Local jazz troupe will perform for Lunch with the Arts

Published 6:19 pm Thursday, August 15, 2019


Contributing Writer

The Art Center of the Bluegrass (formerly known as the Community Arts Center) invites you to get in the groove on Wednesday, Aug. 21, with Blue Groove Jazz. Making their first appearance at Lunch with the Arts, the group’s presentation will include selections from a variety of jazz styles.

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Blue Groove Jazz was formed over five years ago when members Mark Gardner, Sam Carr, Eben Henson and Pete McCaffrey discovered they all had an appreciation for the great classic jazz of the be-bop, post be-bop and cool jazz eras.

Blue Grooze Jazz was formed five years ago by, from left, Mark Gardner, Eben Henson, Sam Carr and Pete McCaffrey. The band will present selections showcasing a variety of jazz style at Lunch with the Arts on Wednesday Aug. 21.

Blue Groove also branches out into Latin jazz and Bossa Nova, as well as contemporary funk and smooth jazz. In 2019, Blue Groove’s performances have ranged from a Clearwater, Florida beach event to a Cincinnati Riverboat gig.

Three members of the band live in Mercer County. Mark Gardner is on keyboards. He began composing music at age 10, and received his masters degree in music from Webster University in St Louis, where he also performed professionally.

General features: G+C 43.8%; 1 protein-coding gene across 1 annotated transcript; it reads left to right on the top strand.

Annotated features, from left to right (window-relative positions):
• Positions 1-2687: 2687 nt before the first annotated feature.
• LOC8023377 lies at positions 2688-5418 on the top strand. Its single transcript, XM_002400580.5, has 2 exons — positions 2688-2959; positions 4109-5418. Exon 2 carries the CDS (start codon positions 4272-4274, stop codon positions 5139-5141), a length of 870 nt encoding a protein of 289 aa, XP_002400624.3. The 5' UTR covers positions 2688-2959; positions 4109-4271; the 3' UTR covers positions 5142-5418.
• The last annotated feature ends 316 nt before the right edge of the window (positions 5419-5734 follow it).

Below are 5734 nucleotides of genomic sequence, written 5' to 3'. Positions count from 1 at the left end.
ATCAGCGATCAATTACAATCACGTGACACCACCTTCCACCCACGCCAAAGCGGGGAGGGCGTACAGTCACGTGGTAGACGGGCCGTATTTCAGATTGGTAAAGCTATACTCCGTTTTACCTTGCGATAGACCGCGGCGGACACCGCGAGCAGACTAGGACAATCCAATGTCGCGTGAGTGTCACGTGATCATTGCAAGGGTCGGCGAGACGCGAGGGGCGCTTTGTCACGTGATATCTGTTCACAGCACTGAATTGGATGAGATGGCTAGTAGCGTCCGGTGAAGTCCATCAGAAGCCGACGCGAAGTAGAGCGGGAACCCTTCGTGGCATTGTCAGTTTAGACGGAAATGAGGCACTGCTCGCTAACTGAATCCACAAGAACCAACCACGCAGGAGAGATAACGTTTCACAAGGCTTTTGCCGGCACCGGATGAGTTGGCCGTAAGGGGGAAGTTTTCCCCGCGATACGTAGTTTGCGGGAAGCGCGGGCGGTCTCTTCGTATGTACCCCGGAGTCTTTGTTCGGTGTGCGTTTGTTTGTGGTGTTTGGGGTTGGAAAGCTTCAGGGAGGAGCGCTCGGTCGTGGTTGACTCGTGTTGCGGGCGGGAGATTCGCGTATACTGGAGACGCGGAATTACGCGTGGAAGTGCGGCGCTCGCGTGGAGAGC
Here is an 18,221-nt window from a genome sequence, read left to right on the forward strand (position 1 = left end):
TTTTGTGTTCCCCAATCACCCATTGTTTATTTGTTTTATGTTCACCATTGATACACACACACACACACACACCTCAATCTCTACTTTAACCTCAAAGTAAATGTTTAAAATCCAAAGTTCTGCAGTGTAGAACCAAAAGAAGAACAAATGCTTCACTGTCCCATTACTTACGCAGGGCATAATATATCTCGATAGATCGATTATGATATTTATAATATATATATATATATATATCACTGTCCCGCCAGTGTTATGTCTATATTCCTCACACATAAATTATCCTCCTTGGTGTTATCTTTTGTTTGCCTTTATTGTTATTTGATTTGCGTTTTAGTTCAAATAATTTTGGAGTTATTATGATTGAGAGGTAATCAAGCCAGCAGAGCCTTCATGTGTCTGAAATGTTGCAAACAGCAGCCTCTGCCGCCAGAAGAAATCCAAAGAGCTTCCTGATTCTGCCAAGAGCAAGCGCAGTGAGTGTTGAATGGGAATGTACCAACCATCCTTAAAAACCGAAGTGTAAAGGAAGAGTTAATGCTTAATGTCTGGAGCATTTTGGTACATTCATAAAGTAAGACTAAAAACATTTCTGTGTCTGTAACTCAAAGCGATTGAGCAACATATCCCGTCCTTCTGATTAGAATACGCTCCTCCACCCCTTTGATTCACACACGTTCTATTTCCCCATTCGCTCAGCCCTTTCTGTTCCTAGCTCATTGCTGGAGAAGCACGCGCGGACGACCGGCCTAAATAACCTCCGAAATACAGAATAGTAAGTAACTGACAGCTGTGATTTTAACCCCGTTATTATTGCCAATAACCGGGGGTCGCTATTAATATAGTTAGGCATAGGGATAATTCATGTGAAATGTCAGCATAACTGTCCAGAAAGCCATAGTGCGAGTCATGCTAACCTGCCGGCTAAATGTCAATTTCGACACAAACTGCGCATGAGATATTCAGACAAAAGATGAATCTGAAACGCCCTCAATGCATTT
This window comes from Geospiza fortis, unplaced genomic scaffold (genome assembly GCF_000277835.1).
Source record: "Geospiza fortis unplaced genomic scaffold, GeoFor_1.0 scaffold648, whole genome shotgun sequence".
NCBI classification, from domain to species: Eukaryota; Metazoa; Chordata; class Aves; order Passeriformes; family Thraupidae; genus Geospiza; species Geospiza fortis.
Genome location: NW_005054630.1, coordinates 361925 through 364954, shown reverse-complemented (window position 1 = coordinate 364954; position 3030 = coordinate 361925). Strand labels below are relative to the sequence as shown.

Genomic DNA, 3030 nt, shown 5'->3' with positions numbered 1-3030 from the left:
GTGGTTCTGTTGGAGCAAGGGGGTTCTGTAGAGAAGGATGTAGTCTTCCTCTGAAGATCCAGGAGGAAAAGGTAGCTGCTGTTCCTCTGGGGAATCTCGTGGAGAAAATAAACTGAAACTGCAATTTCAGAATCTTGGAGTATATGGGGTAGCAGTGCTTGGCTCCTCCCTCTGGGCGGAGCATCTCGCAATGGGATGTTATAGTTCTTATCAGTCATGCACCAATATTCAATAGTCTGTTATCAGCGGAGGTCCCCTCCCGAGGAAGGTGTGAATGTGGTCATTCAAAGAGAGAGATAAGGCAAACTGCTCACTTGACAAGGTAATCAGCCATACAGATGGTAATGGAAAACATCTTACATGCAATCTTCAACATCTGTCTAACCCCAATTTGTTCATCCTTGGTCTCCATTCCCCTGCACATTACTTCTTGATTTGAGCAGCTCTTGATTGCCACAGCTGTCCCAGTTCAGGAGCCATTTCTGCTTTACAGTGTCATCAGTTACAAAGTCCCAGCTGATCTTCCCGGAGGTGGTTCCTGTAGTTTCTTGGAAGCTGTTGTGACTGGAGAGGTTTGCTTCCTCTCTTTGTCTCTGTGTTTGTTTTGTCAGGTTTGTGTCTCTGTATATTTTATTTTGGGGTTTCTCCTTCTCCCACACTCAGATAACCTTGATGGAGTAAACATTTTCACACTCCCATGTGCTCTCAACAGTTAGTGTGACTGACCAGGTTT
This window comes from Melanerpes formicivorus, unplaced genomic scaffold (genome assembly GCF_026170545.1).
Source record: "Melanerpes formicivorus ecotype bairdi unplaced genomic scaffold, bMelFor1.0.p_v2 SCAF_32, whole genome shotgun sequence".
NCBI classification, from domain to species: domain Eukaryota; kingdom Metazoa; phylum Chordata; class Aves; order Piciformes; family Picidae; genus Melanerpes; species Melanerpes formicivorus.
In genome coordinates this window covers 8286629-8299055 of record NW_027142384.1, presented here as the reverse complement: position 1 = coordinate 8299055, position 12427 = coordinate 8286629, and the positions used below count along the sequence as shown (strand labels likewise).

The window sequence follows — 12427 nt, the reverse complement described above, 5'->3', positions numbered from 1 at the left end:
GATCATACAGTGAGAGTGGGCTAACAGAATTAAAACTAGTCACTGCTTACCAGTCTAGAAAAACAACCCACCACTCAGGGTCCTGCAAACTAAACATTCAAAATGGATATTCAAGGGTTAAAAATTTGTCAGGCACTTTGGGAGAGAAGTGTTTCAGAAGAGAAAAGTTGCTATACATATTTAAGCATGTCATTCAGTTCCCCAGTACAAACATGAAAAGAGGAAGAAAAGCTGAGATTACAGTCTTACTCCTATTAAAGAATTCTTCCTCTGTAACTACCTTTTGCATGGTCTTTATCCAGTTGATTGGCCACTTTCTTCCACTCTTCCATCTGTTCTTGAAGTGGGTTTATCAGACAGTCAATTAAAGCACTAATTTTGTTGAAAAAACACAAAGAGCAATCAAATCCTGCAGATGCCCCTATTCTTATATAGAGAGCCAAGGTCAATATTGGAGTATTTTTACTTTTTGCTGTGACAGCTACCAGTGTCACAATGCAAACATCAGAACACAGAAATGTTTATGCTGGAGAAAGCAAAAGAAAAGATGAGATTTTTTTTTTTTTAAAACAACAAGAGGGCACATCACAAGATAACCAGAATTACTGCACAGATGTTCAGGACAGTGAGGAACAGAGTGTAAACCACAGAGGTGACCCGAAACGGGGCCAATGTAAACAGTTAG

Sam Carr, on sax, also plays with The Advocate Brass Band and Powerplay, and is the director of music for the Ft. Harrod Jazz Festival.

Pete McCaffrey is on bass. Originally from California, McCaffrey has toured with the U.S. Coast Guard Band and has also been involved in musical theatre.

The fourth member, Danville’s own Eben Henson, is on drums. His drumming career spans over 40 years. He also plays with The Advocate Brass Band & Powerplay.

Henson says, “Generally, we are a little bit like a tribute band in that we try to play music that is from the era of bebop and post bebop. We try to give a sense of what that music is like.“

Beginning in the mid 1940s, younger jazz musicians began to move beyond the dance-centered Big Band style to music that was listening orientated, featuring a more complex and improvisational approach. In his article, “How the Rise of Bebop Changed Jazz,” Michael Verity writes, “… the 1940s saw a surge in smaller ensembles, such as quartets and quintets. Groups often consisted of one or two horns — usually saxophone and/or trumpet — bass, drums, and piano. By nature of being in a smaller ensemble, bebop shifted the musical focus from intricate band arrangements to improvisation and interaction. With a focus on improvisation, bebop allowed for an explosion of innovation.”

“We want to play a lot of different styles to show how jazz has evolved. When we play, expect a little of everything from traditional bebop, to modern jazz with some Bossa Nova, funk and fusion thrown in,” Henson says.

The upcoming Lunch with the Arts calendar includes the following presenters:Sheldon Tapley, visual art, Sept. 18; Tripp Bratton, African rhythm fusion, Oct. 15; Matthew and Kate Maynard, architectural ironwork, Nov. 20; and Young At Heart Band, Dec. 20.


Lunch with the Arts, featuring Blue Groove Jazz, will be noon-1 p.m. Wednesday, Aug. 21. Cost is $5 at the door; $3 for students.